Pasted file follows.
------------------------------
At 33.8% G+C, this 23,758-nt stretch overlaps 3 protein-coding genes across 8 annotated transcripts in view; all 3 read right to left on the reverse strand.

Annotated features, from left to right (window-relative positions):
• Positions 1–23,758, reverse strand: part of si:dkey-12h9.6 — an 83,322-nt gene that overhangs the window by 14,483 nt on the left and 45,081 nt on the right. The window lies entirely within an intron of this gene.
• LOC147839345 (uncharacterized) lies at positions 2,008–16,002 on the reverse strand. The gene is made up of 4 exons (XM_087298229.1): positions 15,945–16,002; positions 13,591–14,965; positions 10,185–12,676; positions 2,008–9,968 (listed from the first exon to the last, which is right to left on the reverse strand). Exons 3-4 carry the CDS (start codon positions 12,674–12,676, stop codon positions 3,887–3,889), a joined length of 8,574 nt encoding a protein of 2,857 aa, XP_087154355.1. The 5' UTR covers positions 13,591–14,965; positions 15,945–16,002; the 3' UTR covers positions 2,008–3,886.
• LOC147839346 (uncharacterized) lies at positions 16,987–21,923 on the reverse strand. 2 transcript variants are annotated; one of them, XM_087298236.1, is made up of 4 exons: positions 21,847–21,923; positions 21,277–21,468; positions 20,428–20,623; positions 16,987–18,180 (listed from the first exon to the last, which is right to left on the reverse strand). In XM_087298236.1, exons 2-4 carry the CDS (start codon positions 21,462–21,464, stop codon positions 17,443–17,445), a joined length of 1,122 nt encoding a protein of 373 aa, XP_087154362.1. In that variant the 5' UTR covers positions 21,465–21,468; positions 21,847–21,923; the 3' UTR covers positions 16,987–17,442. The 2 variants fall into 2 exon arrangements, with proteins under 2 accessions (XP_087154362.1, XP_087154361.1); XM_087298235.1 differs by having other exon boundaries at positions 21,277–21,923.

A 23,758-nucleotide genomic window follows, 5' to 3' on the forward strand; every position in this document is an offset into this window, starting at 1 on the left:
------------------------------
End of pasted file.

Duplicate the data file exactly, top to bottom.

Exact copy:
At 33.8% G+C, this 23,758-nt stretch overlaps 3 protein-coding genes across 8 annotated transcripts in view; all 3 read right to left on the reverse strand.

Annotated features, from left to right (window-relative positions):
• Positions 1–23,758, reverse strand: part of si:dkey-12h9.6 — an 83,322-nt gene that overhangs the window by 14,483 nt on the left and 45,081 nt on the right. The window lies entirely within an intron of this gene.
• LOC147839345 (uncharacterized) lies at positions 2,008–16,002 on the reverse strand. The gene is made up of 4 exons (XM_087298229.1): positions 15,945–16,002; positions 13,591–14,965; positions 10,185–12,676; positions 2,008–9,968 (listed from the first exon to the last, which is right to left on the reverse strand). Exons 3-4 carry the CDS (start codon positions 12,674–12,676, stop codon positions 3,887–3,889), a joined length of 8,574 nt encoding a protein of 2,857 aa, XP_087154355.1. The 5' UTR covers positions 13,591–14,965; positions 15,945–16,002; the 3' UTR covers positions 2,008–3,886.
• LOC147839346 (uncharacterized) lies at positions 16,987–21,923 on the reverse strand. 2 transcript variants are annotated; one of them, XM_087298236.1, is made up of 4 exons: positions 21,847–21,923; positions 21,277–21,468; positions 20,428–20,623; positions 16,987–18,180 (listed from the first exon to the last, which is right to left on the reverse strand). In XM_087298236.1, exons 2-4 carry the CDS (start codon positions 21,462–21,464, stop codon positions 17,443–17,445), a joined length of 1,122 nt encoding a protein of 373 aa, XP_087154362.1. In that variant the 5' UTR covers positions 21,465–21,468; positions 21,847–21,923; the 3' UTR covers positions 16,987–17,442. The 2 variants fall into 2 exon arrangements, with proteins under 2 accessions (XP_087154362.1, XP_087154361.1); XM_087298235.1 differs by having other exon boundaries at positions 21,277–21,923.

A 23,758-nucleotide genomic window follows, 5' to 3' on the forward strand; every position in this document is an offset into this window, starting at 1 on the left: